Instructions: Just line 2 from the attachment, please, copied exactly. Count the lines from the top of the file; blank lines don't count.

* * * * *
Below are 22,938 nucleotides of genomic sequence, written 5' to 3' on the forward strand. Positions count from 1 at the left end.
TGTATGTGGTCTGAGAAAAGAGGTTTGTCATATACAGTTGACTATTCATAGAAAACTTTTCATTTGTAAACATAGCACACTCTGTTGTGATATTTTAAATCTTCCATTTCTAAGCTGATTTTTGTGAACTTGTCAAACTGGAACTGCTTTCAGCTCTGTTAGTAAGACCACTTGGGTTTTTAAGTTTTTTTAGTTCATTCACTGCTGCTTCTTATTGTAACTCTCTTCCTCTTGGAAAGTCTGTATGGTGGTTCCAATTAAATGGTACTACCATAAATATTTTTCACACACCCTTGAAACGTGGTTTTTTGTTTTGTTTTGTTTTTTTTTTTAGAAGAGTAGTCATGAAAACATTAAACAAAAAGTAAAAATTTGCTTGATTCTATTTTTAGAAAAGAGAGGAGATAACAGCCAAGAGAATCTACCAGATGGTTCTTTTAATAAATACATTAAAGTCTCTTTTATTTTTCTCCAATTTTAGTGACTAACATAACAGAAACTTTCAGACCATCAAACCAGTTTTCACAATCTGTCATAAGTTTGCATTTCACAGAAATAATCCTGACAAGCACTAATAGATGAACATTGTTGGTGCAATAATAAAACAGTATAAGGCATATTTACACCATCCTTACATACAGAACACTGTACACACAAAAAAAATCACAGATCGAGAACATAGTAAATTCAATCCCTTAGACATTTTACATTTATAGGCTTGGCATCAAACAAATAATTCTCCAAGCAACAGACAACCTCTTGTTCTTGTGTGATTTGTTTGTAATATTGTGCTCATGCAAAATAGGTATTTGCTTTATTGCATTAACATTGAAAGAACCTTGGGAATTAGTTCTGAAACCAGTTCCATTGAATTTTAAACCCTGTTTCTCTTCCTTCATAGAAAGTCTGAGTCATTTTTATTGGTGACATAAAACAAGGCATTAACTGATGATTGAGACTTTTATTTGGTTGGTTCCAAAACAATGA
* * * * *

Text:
TGTATGTGGTCTGAGAAAAGAGGTTTGTCATATACAGTTGACTATTCATAGAAAACTTTTCATTTGTAAACATAGCACACTCTGTTGTGATATTTTAAATCTTCCATTTCTAAGCTGATTTTTGTGAACTTGTCAAACTGGAACTGCTTTCAGCTCTGTTAGTAAGACCACTTGGGTTTTTAAGTTTTTTTAGTTCATTCACTGCTGCTTCTTATTGTAACTCTCTTCCTCTTGGAAAGTCTGTATGGTGGTTCCAATTAAATGGTACTACCATAAATATTTTTCACACACCCTTGAAACGTGGTTTTTTGTTTTGTTTTGTTTTTTTTTTTAGAAGAGTAGTCATGAAAACATTAAACAAAAAGTAAAAATTTGCTTGATTCTATTTTTAGAAAAGAGAGGAGATAACAGCCAAGAGAATCTACCAGATGGTTCTTTTAATAAATACATTAAAGTCTCTTTTATTTTTCTCCAATTTTAGTGACTAACATAACAGAAACTTTCAGACCATCAAACCAGTTTTCACAATCTGTCATAAGTTTGCATTTCACAGAAATAATCCTGACAAGCACTAATAGATGAACATTGTTGGTGCAATAATAAAACAGTATAAGGCATATTTACACCATCCTTACATACAGAACACTGTACACACAAAAAAAATCACAGATCGAGAACATAGTAAATTCAATCCCTTAGACATTTTACATTTATAGGCTTGGCATCAAACAAATAATTCTCCAAGCAACAGACAACCTCTTGTTCTTGTGTGATTTGTTTGTAATATTGTGCTCATGCAAAATAGGTATTTGCTTTATTGCATTAACATTGAAAGAACCTTGGGAATTAGTTCTGAAACCAGTTCCATTGAATTTTAAACCCTGTTTCTCTTCCTTCATAGAAAGTCTGAGTCATTTTTATTGGTGACATAAAACAAGGCATTAACTGATGATTGAGACTTTTATTTGGTTGGTTCCAAAACAATGA